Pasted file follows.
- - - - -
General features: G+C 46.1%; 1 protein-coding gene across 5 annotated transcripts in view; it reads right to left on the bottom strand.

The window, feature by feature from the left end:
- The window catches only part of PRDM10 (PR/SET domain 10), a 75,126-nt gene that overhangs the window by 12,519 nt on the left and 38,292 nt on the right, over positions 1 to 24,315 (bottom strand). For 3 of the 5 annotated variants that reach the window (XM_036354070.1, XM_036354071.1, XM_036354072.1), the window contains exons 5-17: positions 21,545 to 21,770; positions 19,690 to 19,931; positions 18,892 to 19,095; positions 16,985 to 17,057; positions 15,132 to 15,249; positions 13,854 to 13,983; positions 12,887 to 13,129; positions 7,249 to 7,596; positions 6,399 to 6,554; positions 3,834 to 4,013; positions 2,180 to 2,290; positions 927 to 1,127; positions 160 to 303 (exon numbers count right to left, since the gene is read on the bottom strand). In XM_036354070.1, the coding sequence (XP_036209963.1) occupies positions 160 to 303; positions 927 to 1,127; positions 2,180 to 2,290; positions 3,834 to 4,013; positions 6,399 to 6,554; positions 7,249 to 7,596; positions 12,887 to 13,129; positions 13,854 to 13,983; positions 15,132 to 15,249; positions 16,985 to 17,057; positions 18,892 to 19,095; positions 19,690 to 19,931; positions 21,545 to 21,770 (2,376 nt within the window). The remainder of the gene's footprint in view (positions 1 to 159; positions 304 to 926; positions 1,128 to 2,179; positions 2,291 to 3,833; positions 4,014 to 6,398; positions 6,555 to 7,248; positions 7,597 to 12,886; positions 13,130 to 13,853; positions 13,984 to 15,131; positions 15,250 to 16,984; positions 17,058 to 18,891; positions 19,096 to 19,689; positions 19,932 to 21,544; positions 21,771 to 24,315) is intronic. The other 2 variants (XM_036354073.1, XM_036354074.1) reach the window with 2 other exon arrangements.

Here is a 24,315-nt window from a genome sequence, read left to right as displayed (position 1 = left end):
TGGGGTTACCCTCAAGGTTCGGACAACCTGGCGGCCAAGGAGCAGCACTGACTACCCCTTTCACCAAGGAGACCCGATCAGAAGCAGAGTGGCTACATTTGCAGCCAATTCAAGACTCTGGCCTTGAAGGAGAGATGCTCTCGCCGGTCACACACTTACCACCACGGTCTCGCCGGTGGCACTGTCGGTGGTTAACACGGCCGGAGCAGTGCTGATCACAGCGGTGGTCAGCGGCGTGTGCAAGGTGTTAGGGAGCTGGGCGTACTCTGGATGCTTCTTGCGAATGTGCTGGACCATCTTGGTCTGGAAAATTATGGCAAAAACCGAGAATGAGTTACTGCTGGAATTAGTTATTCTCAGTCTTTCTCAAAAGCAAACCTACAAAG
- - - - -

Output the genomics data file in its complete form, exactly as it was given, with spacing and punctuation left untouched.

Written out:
General features: G+C 46.1%; 1 protein-coding gene across 5 annotated transcripts in view; it reads right to left on the bottom strand.

The window, feature by feature from the left end:
- The window catches only part of PRDM10 (PR/SET domain 10), a 75,126-nt gene that overhangs the window by 12,519 nt on the left and 38,292 nt on the right, over positions 1 to 24,315 (bottom strand). For 3 of the 5 annotated variants that reach the window (XM_036354070.1, XM_036354071.1, XM_036354072.1), the window contains exons 5-17: positions 21,545 to 21,770; positions 19,690 to 19,931; positions 18,892 to 19,095; positions 16,985 to 17,057; positions 15,132 to 15,249; positions 13,854 to 13,983; positions 12,887 to 13,129; positions 7,249 to 7,596; positions 6,399 to 6,554; positions 3,834 to 4,013; positions 2,180 to 2,290; positions 927 to 1,127; positions 160 to 303 (exon numbers count right to left, since the gene is read on the bottom strand). In XM_036354070.1, the coding sequence (XP_036209963.1) occupies positions 160 to 303; positions 927 to 1,127; positions 2,180 to 2,290; positions 3,834 to 4,013; positions 6,399 to 6,554; positions 7,249 to 7,596; positions 12,887 to 13,129; positions 13,854 to 13,983; positions 15,132 to 15,249; positions 16,985 to 17,057; positions 18,892 to 19,095; positions 19,690 to 19,931; positions 21,545 to 21,770 (2,376 nt within the window). The remainder of the gene's footprint in view (positions 1 to 159; positions 304 to 926; positions 1,128 to 2,179; positions 2,291 to 3,833; positions 4,014 to 6,398; positions 6,555 to 7,248; positions 7,597 to 12,886; positions 13,130 to 13,853; positions 13,984 to 15,131; positions 15,250 to 16,984; positions 17,058 to 18,891; positions 19,096 to 19,689; positions 19,932 to 21,544; positions 21,771 to 24,315) is intronic. The other 2 variants (XM_036354073.1, XM_036354074.1) reach the window with 2 other exon arrangements.

Here is a 24,315-nt window from a genome sequence, read left to right as displayed (position 1 = left end):
TGGGGTTACCCTCAAGGTTCGGACAACCTGGCGGCCAAGGAGCAGCACTGACTACCCCTTTCACCAAGGAGACCCGATCAGAAGCAGAGTGGCTACATTTGCAGCCAATTCAAGACTCTGGCCTTGAAGGAGAGATGCTCTCGCCGGTCACACACTTACCACCACGGTCTCGCCGGTGGCACTGTCGGTGGTTAACACGGCCGGAGCAGTGCTGATCACAGCGGTGGTCAGCGGCGTGTGCAAGGTGTTAGGGAGCTGGGCGTACTCTGGATGCTTCTTGCGAATGTGCTGGACCATCTTGGTCTGGAAAATTATGGCAAAAACCGAGAATGAGTTACTGCTGGAATTAGTTATTCTCAGTCTTTCTCAAAAGCAAACCTACAAAG